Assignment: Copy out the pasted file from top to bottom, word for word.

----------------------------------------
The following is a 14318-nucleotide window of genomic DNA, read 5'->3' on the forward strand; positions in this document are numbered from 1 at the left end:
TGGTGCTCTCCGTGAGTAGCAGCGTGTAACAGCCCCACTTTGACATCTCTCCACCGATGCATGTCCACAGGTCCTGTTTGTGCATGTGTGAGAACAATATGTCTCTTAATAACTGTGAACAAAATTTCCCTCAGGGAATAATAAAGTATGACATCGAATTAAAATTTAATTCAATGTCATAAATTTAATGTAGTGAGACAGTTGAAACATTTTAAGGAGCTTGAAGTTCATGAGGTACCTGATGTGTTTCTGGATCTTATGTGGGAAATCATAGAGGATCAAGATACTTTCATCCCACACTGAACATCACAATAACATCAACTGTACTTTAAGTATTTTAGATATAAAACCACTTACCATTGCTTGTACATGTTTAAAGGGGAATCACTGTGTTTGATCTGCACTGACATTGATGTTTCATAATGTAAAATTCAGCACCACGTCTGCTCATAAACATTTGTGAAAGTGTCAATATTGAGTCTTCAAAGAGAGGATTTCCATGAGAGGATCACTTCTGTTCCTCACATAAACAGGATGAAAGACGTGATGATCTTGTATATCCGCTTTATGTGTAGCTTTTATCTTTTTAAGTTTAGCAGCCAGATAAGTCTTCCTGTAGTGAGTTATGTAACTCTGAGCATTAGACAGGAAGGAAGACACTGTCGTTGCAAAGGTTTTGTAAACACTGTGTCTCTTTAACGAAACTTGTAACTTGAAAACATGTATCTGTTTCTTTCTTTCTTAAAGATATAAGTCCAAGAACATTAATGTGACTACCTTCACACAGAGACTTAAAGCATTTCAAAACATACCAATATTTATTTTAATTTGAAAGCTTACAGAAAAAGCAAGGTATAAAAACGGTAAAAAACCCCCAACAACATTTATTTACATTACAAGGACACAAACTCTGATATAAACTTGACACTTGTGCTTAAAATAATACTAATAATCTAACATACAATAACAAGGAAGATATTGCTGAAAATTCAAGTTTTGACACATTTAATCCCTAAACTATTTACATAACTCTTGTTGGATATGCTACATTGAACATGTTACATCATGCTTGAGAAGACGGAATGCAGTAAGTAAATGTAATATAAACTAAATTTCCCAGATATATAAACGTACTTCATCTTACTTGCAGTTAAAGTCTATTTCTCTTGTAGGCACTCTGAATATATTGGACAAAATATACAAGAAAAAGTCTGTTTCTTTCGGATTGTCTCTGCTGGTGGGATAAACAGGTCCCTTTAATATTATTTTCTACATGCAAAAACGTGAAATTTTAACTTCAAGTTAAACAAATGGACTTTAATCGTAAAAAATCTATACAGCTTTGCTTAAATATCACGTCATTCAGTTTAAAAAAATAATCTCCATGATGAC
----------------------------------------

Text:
The following is a 14318-nucleotide window of genomic DNA, read 5'->3' on the forward strand; positions in this document are numbered from 1 at the left end:
TGGTGCTCTCCGTGAGTAGCAGCGTGTAACAGCCCCACTTTGACATCTCTCCACCGATGCATGTCCACAGGTCCTGTTTGTGCATGTGTGAGAACAATATGTCTCTTAATAACTGTGAACAAAATTTCCCTCAGGGAATAATAAAGTATGACATCGAATTAAAATTTAATTCAATGTCATAAATTTAATGTAGTGAGACAGTTGAAACATTTTAAGGAGCTTGAAGTTCATGAGGTACCTGATGTGTTTCTGGATCTTATGTGGGAAATCATAGAGGATCAAGATACTTTCATCCCACACTGAACATCACAATAACATCAACTGTACTTTAAGTATTTTAGATATAAAACCACTTACCATTGCTTGTACATGTTTAAAGGGGAATCACTGTGTTTGATCTGCACTGACATTGATGTTTCATAATGTAAAATTCAGCACCACGTCTGCTCATAAACATTTGTGAAAGTGTCAATATTGAGTCTTCAAAGAGAGGATTTCCATGAGAGGATCACTTCTGTTCCTCACATAAACAGGATGAAAGACGTGATGATCTTGTATATCCGCTTTATGTGTAGCTTTTATCTTTTTAAGTTTAGCAGCCAGATAAGTCTTCCTGTAGTGAGTTATGTAACTCTGAGCATTAGACAGGAAGGAAGACACTGTCGTTGCAAAGGTTTTGTAAACACTGTGTCTCTTTAACGAAACTTGTAACTTGAAAACATGTATCTGTTTCTTTCTTTCTTAAAGATATAAGTCCAAGAACATTAATGTGACTACCTTCACACAGAGACTTAAAGCATTTCAAAACATACCAATATTTATTTTAATTTGAAAGCTTACAGAAAAAGCAAGGTATAAAAACGGTAAAAAACCCCCAACAACATTTATTTACATTACAAGGACACAAACTCTGATATAAACTTGACACTTGTGCTTAAAATAATACTAATAATCTAACATACAATAACAAGGAAGATATTGCTGAAAATTCAAGTTTTGACACATTTAATCCCTAAACTATTTACATAACTCTTGTTGGATATGCTACATTGAACATGTTACATCATGCTTGAGAAGACGGAATGCAGTAAGTAAATGTAATATAAACTAAATTTCCCAGATATATAAACGTACTTCATCTTACTTGCAGTTAAAGTCTATTTCTCTTGTAGGCACTCTGAATATATTGGACAAAATATACAAGAAAAAGTCTGTTTCTTTCGGATTGTCTCTGCTGGTGGGATAAACAGGTCCCTTTAATATTATTTTCTACATGCAAAAACGTGAAATTTTAACTTCAAGTTAAACAAATGGACTTTAATCGTAAAAAATCTATACAGCTTTGCTTAAATATCACGTCATTCAGTTTAAAAAAATAATCTCCATGATGAC